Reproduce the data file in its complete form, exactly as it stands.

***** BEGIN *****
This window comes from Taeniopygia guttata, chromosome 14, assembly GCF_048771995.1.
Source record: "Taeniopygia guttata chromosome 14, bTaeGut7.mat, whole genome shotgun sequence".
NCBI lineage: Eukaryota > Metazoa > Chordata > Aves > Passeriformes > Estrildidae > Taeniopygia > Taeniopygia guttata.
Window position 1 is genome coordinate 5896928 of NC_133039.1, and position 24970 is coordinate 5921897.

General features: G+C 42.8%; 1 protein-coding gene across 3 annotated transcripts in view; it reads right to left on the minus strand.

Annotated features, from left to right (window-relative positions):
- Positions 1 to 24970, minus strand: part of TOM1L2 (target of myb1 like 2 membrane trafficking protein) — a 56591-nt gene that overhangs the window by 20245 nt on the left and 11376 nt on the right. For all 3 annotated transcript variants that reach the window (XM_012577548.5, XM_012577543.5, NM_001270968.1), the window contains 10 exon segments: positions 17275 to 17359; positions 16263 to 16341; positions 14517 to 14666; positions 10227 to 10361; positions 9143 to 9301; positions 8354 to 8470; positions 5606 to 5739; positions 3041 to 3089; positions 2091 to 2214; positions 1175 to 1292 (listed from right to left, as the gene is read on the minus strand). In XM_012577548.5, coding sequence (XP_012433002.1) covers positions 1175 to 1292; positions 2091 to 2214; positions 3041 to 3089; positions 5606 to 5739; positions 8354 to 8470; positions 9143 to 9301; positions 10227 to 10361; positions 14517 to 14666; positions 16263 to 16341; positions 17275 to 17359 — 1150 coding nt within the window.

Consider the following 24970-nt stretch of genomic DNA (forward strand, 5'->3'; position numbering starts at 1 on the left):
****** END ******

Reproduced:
This window comes from Taeniopygia guttata, chromosome 14, assembly GCF_048771995.1.
Source record: "Taeniopygia guttata chromosome 14, bTaeGut7.mat, whole genome shotgun sequence".
NCBI lineage: Eukaryota > Metazoa > Chordata > Aves > Passeriformes > Estrildidae > Taeniopygia > Taeniopygia guttata.
Window position 1 is genome coordinate 5896928 of NC_133039.1, and position 24970 is coordinate 5921897.

General features: G+C 42.8%; 1 protein-coding gene across 3 annotated transcripts in view; it reads right to left on the minus strand.

Annotated features, from left to right (window-relative positions):
- Positions 1 to 24970, minus strand: part of TOM1L2 (target of myb1 like 2 membrane trafficking protein) — a 56591-nt gene that overhangs the window by 20245 nt on the left and 11376 nt on the right. For all 3 annotated transcript variants that reach the window (XM_012577548.5, XM_012577543.5, NM_001270968.1), the window contains 10 exon segments: positions 17275 to 17359; positions 16263 to 16341; positions 14517 to 14666; positions 10227 to 10361; positions 9143 to 9301; positions 8354 to 8470; positions 5606 to 5739; positions 3041 to 3089; positions 2091 to 2214; positions 1175 to 1292 (listed from right to left, as the gene is read on the minus strand). In XM_012577548.5, coding sequence (XP_012433002.1) covers positions 1175 to 1292; positions 2091 to 2214; positions 3041 to 3089; positions 5606 to 5739; positions 8354 to 8470; positions 9143 to 9301; positions 10227 to 10361; positions 14517 to 14666; positions 16263 to 16341; positions 17275 to 17359 — 1150 coding nt within the window.

Consider the following 24970-nt stretch of genomic DNA (forward strand, 5'->3'; position numbering starts at 1 on the left):